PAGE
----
Instead of going through another stim cycle with only a slim chance of a viable embryo, I decided to use a donor embryo. This was a complex decision. I knew that if I were to get pregnant my child would have genetic siblings out in the world that would remain anonymous to us, and simultaneously, I had to accept that my child would share none of my genetics. Ultimately, I knew that my donor’s gift was my future. I was certain in the fact that my child was created from unbelievable love and that could be enough. I guess in some way I felt uniquely qualified to go this route. As a person who is adopted, I know what challenges there are for a person whose DNA is different. I felt confident as I made my decision that I could do this.
In May, after being carefully matched by the amazing third-party reproduction team, I took custody of two donor embryos. In early June, one embryo was transferred and one was stored. And then I waited. After 5 negative and 1 positive at home pregnancy tests, I went in for my blood test on a Monday morning convinced that the transfer hadn’t worked. Dr. Bloom promised she would call as soon as she knew. I was prepared for more bad news. I went to work and waited. About 3 hours later Dr. Bloom and the entire Havertown office called me on speaker phone to tell me that I was finally PREGNANT!!! They cried, I cried. The transfer had worked.
At 43, I am now pregnant with my little boy and I am full of gratitude. After 6 months, more than 250 self-administered injections, lots of meds and lots of financial and emotional rollercoastering, my dream has come true. And while I am technically a solo artist, my village has come out in full force to support us. My parents will be first time grandparents, my sisters – first time aunts. Our family is forever changed.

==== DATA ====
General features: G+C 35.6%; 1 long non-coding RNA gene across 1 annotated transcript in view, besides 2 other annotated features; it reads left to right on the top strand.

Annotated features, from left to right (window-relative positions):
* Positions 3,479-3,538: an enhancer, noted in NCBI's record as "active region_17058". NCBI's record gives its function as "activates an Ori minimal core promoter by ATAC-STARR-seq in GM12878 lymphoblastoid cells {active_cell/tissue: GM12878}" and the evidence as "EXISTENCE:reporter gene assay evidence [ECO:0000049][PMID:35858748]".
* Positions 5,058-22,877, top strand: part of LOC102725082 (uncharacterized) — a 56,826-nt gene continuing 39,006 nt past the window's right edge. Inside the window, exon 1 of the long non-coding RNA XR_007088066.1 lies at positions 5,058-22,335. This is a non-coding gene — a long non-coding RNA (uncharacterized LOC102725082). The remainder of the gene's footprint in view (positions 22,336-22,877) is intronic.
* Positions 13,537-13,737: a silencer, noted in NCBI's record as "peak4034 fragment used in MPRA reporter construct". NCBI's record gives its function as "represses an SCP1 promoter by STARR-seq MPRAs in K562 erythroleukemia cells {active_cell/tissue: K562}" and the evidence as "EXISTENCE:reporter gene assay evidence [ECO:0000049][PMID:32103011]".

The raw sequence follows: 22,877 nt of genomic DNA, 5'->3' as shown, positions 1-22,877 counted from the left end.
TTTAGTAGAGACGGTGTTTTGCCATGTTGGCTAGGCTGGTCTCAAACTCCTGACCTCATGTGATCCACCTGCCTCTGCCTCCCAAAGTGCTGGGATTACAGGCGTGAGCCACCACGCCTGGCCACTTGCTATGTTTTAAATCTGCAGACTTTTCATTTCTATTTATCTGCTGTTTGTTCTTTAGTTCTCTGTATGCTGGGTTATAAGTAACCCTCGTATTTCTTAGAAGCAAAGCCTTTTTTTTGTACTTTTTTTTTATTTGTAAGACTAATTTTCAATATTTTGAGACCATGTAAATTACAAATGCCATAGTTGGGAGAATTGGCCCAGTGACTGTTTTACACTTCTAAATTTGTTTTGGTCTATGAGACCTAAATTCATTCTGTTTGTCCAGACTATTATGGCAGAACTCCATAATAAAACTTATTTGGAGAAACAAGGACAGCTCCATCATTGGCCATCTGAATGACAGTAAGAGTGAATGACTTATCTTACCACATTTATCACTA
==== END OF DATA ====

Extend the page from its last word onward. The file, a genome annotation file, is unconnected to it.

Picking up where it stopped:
My gratitude is deep. This was not the story I imagined, but now I understand firmly that this is my story, our story – mine and my little boy’s story. He wouldn’t be if it weren’t for every single heartache and joy along the way.
I am going to be a Mama. My heart is full.
How was your experience at Main Line Fertility?
I chose to work with Dr. Allison Bloom from the outset of my journey. I loved that she was part of the LGBTQ community and had lived through her own journey with IVF. I knew from the minute we started our first Zoom consult that I had made the right choice. Throughout the last 9 months Dr. Bloom has demonstrated compassionate and expert care. She continues to hone her craft, is present in all facets of the process and was always accessible. I never felt like I couldn’t call or email -and Dr. Bloom always got back to me personally with answers or reassurance. Her respect extends beyond her patients to every single one of her colleagues, be they doctors, nurses or staff. This says so much about who she is and how she practices medicine. She is extraordinary.